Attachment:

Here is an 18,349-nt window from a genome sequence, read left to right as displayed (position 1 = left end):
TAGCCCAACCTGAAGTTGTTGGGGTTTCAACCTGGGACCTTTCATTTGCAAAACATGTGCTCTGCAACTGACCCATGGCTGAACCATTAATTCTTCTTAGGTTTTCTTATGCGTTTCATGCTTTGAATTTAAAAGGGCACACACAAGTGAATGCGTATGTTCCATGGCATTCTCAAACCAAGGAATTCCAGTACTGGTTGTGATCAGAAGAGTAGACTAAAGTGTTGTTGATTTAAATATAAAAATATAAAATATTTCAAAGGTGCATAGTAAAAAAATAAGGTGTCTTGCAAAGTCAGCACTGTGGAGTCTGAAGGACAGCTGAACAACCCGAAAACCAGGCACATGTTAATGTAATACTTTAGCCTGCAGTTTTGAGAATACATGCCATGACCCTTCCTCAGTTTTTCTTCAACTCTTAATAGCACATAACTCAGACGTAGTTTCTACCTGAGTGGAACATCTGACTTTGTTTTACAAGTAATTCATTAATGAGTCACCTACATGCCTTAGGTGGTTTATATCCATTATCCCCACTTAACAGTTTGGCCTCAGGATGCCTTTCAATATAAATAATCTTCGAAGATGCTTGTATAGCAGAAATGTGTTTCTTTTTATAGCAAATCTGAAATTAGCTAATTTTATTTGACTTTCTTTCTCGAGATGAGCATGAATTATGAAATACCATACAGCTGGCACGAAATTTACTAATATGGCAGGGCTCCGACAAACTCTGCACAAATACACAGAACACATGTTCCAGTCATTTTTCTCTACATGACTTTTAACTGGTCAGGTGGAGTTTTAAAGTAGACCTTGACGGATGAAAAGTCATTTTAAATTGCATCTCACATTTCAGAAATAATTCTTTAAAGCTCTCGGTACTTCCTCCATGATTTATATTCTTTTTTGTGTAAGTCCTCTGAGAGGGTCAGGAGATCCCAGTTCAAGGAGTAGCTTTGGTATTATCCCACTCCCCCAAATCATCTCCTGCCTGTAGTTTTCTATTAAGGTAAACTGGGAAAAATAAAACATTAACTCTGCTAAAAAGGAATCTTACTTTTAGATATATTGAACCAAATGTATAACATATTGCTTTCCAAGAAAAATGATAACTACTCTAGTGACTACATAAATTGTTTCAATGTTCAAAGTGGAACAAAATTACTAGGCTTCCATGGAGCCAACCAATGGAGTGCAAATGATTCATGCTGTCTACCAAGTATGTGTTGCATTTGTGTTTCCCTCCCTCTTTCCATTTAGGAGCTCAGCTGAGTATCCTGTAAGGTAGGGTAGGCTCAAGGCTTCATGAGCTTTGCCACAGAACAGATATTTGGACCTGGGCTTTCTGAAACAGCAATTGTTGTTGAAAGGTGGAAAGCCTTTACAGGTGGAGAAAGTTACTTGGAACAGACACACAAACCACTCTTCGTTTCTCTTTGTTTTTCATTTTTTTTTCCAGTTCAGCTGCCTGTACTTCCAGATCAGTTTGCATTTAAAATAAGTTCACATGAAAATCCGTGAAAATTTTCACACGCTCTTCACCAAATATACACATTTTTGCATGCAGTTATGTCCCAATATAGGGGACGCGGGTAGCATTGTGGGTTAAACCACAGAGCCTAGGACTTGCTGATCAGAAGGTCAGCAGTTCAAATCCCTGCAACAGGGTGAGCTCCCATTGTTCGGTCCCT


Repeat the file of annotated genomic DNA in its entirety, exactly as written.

Here is an 18,349-nt window from a genome sequence, read left to right as displayed (position 1 = left end):
TAGCCCAACCTGAAGTTGTTGGGGTTTCAACCTGGGACCTTTCATTTGCAAAACATGTGCTCTGCAACTGACCCATGGCTGAACCATTAATTCTTCTTAGGTTTTCTTATGCGTTTCATGCTTTGAATTTAAAAGGGCACACACAAGTGAATGCGTATGTTCCATGGCATTCTCAAACCAAGGAATTCCAGTACTGGTTGTGATCAGAAGAGTAGACTAAAGTGTTGTTGATTTAAATATAAAAATATAAAATATTTCAAAGGTGCATAGTAAAAAAATAAGGTGTCTTGCAAAGTCAGCACTGTGGAGTCTGAAGGACAGCTGAACAACCCGAAAACCAGGCACATGTTAATGTAATACTTTAGCCTGCAGTTTTGAGAATACATGCCATGACCCTTCCTCAGTTTTTCTTCAACTCTTAATAGCACATAACTCAGACGTAGTTTCTACCTGAGTGGAACATCTGACTTTGTTTTACAAGTAATTCATTAATGAGTCACCTACATGCCTTAGGTGGTTTATATCCATTATCCCCACTTAACAGTTTGGCCTCAGGATGCCTTTCAATATAAATAATCTTCGAAGATGCTTGTATAGCAGAAATGTGTTTCTTTTTATAGCAAATCTGAAATTAGCTAATTTTATTTGACTTTCTTTCTCGAGATGAGCATGAATTATGAAATACCATACAGCTGGCACGAAATTTACTAATATGGCAGGGCTCCGACAAACTCTGCACAAATACACAGAACACATGTTCCAGTCATTTTTCTCTACATGACTTTTAACTGGTCAGGTGGAGTTTTAAAGTAGACCTTGACGGATGAAAAGTCATTTTAAATTGCATCTCACATTTCAGAAATAATTCTTTAAAGCTCTCGGTACTTCCTCCATGATTTATATTCTTTTTTGTGTAAGTCCTCTGAGAGGGTCAGGAGATCCCAGTTCAAGGAGTAGCTTTGGTATTATCCCACTCCCCCAAATCATCTCCTGCCTGTAGTTTTCTATTAAGGTAAACTGGGAAAAATAAAACATTAACTCTGCTAAAAAGGAATCTTACTTTTAGATATATTGAACCAAATGTATAACATATTGCTTTCCAAGAAAAATGATAACTACTCTAGTGACTACATAAATTGTTTCAATGTTCAAAGTGGAACAAAATTACTAGGCTTCCATGGAGCCAACCAATGGAGTGCAAATGATTCATGCTGTCTACCAAGTATGTGTTGCATTTGTGTTTCCCTCCCTCTTTCCATTTAGGAGCTCAGCTGAGTATCCTGTAAGGTAGGGTAGGCTCAAGGCTTCATGAGCTTTGCCACAGAACAGATATTTGGACCTGGGCTTTCTGAAACAGCAATTGTTGTTGAAAGGTGGAAAGCCTTTACAGGTGGAGAAAGTTACTTGGAACAGACACACAAACCACTCTTCGTTTCTCTTTGTTTTTCATTTTTTTTTCCAGTTCAGCTGCCTGTACTTCCAGATCAGTTTGCATTTAAAATAAGTTCACATGAAAATCCGTGAAAATTTTCACACGCTCTTCACCAAATATACACATTTTTGCATGCAGTTATGTCCCAATATAGGGGACGCGGGTAGCATTGTGGGTTAAACCACAGAGCCTAGGACTTGCTGATCAGAAGGTCAGCAGTTCAAATCCCTGCAACAGGGTGAGCTCCCATTGTTCGGTCCCT